I woke up on January 21 to 8 text messages telling me scores were up. So the first place I went was to Verify a Therapist at the ncptboard website and my name wasn't up there. Can't even describe what I felt when I thought I had failed. Luckily I went to the fsbpt website and saw I passed. Took a while for me to stop shaking from thinking I failed but I soon moved on to jumping up and down and screaming with joy when my name finally showed up on the ncptboard site and I knew it was official.

Passed!
 I am now a Licensed Physical Therapist Assistant in the state of North Carolina! 

I also spent that agonizing week pouring over www.AskAManager.org and highly recommend it to anyone searching for a job or dealing with work-related issues. I completely rewrote my cover letter based on that blog's advice and am very proud of it.
Amazing Site!


There are two rules from this site I'm definitely going to implement:
  1. The Magic Question to blow away an interviewer: "Thinking back to people who have been in this position previously, what differentiated the ones who were good from the ones who were really great?"
  2. Your cover letter should address what you can offer the company. Why should they want you? At this point, they don't care about what YOU want. It also should not repeat what's in your resume. It should provide information about the applicant that will never be available from a resume — personal traits and work habits. How to write a cover letter


Tuesday, January 5, 2016

First Impressions

I had my first interview for a physical therapist assistant job. I had no idea what to expect but it turned out to be the most challenging interview I'd ever been on. The questions really caught me off guard and I had no time to consider how I might be coming off personality/body language wise. I did dress for success, though.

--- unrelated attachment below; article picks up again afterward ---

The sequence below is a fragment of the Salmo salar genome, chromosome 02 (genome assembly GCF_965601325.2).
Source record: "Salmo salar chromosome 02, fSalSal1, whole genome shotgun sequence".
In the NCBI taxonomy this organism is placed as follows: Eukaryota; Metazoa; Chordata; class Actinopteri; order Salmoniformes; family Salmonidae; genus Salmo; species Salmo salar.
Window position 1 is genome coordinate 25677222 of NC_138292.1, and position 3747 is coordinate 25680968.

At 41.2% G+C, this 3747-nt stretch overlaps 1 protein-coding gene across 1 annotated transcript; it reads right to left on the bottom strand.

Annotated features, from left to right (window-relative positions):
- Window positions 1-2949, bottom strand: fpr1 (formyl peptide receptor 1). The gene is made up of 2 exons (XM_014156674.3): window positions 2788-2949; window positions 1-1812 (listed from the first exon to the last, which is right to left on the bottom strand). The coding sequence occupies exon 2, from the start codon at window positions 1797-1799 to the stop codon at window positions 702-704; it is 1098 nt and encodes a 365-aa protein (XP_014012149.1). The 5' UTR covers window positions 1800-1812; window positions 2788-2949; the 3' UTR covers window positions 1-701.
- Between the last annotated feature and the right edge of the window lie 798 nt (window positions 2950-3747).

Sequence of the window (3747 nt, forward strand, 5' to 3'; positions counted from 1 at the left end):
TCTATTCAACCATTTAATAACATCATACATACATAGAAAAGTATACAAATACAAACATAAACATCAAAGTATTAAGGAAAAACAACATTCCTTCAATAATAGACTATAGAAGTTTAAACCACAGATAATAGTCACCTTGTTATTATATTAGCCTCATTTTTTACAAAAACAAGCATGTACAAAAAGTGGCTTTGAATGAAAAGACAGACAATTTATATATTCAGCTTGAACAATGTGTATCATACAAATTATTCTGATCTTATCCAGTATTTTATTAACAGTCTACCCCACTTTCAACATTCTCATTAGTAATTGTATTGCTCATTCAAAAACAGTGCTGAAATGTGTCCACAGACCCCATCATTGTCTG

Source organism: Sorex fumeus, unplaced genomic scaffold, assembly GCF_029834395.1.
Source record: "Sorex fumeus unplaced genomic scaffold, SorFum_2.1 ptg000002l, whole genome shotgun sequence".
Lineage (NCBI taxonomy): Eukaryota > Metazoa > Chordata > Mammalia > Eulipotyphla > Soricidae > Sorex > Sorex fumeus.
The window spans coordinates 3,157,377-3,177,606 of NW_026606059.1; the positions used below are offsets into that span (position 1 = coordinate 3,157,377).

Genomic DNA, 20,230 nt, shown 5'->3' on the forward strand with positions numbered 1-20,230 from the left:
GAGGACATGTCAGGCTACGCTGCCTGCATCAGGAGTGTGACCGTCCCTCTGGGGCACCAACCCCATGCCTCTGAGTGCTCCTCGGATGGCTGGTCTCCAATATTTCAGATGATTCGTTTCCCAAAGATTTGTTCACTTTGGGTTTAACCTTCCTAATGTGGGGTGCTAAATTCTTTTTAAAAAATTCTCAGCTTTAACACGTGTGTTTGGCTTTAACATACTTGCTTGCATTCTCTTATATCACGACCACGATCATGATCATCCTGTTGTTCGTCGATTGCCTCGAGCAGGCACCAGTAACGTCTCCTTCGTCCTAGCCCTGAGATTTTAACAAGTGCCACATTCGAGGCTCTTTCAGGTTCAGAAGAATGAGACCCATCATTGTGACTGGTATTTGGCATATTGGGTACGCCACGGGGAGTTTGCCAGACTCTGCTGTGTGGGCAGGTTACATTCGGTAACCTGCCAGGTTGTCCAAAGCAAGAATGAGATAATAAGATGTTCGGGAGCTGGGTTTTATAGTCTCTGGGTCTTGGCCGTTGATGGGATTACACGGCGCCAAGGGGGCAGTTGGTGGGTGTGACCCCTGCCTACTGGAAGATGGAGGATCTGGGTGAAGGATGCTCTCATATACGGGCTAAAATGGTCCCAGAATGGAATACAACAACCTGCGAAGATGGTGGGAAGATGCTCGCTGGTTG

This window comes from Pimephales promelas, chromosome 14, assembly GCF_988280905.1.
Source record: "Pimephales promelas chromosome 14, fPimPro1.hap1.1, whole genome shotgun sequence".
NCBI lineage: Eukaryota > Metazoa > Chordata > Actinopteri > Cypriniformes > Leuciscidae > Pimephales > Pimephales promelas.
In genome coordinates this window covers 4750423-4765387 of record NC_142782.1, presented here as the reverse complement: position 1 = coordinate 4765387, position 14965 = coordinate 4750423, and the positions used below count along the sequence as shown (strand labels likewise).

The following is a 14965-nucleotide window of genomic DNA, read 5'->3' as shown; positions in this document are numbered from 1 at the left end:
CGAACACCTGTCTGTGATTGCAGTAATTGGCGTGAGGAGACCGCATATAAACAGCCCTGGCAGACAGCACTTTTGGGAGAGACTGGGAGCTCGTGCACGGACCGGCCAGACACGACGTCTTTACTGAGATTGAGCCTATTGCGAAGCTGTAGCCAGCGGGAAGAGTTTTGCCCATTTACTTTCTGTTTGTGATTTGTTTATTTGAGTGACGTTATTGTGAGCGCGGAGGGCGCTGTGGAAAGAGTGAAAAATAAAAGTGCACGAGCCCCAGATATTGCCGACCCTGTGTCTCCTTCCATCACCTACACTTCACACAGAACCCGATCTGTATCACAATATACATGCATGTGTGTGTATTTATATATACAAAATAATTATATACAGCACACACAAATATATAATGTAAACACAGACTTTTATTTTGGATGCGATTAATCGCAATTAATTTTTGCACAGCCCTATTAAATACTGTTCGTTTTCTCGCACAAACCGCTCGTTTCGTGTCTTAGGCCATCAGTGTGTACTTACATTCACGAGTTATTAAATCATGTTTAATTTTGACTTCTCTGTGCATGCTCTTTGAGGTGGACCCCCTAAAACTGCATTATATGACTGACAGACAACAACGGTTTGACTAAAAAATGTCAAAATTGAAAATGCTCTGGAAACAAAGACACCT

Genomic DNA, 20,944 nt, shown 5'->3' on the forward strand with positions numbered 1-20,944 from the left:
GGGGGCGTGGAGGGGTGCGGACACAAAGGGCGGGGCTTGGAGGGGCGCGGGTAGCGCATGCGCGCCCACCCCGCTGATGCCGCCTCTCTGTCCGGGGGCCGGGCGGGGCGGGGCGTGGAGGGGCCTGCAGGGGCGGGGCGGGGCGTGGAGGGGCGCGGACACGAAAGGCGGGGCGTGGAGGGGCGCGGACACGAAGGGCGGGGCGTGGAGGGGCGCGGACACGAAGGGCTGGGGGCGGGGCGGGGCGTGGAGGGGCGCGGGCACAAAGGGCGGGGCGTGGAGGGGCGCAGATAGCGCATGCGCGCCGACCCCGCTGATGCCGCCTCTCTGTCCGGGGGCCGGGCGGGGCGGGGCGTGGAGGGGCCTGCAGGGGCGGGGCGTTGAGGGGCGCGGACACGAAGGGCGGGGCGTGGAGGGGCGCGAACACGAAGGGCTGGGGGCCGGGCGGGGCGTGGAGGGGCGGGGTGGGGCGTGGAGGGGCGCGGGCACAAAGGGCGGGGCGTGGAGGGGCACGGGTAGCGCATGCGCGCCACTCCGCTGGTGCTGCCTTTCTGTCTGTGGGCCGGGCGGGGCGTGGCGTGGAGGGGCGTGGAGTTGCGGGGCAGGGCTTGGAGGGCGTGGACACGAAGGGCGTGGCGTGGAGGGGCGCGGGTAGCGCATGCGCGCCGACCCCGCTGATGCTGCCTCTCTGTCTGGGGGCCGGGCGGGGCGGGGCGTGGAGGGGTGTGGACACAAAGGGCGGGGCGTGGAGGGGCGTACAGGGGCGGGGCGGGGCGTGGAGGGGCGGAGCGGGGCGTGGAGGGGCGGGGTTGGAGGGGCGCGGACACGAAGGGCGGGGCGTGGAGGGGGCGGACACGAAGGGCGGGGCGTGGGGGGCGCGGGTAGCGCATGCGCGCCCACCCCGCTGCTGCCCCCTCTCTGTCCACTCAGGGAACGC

Got a great outfit at Maurices.

This jacket in black



The questions he asked were so hard. I hadn't prepared anything because I had no idea what to expect:
Tell me about a good idea you had that you saw through from start to finish.
Tell me about a time you had a conflict with a coworker that ended badly.
How do you keep up with the latest developments in physical therapy?
Tell me about a time you had to learn something quickly.

Before I go on my next interview, I'll prepare some better answers. 

Update: I did not get the job.


Sunday, January 3, 2016

Advanced Obedience: Week 3 & 4


This is a continued post chronicling Buster's Advanced Obedience class at Petsmart. Weeks 1 and 2 are here. There was a 2 week interval between week 3 and 4 due to the holidays.
Week 5 & 6

Week 3: We worked on 
  • long-distance, out of site stays again. 
  • heeling side by side with another dog
  • leave it using high value treats
  • come when called with distractions (yummy food on the floor) 
  • bow
Buster did excellent with all of this. The Shiba Inu in class with us was very jealous when it was Buster's turn to be called to come through the "valley of yummy treats" (which he had to ignore. The Shiba let out a scream to express her displeasure at not coming with Buster, which scared him but he came to me anyway after giving the Shiba a 'what the heck' look. Very cute. 

Week 4: We worked on
  • heeling side by side with another dog, with distractions (next to the aquariums)
  • come when called with distractions (yummy food on the floor) 
  • back up
  • "heel up" dog starts on opposite side he heels, then goes behind you and sits down on the side he heels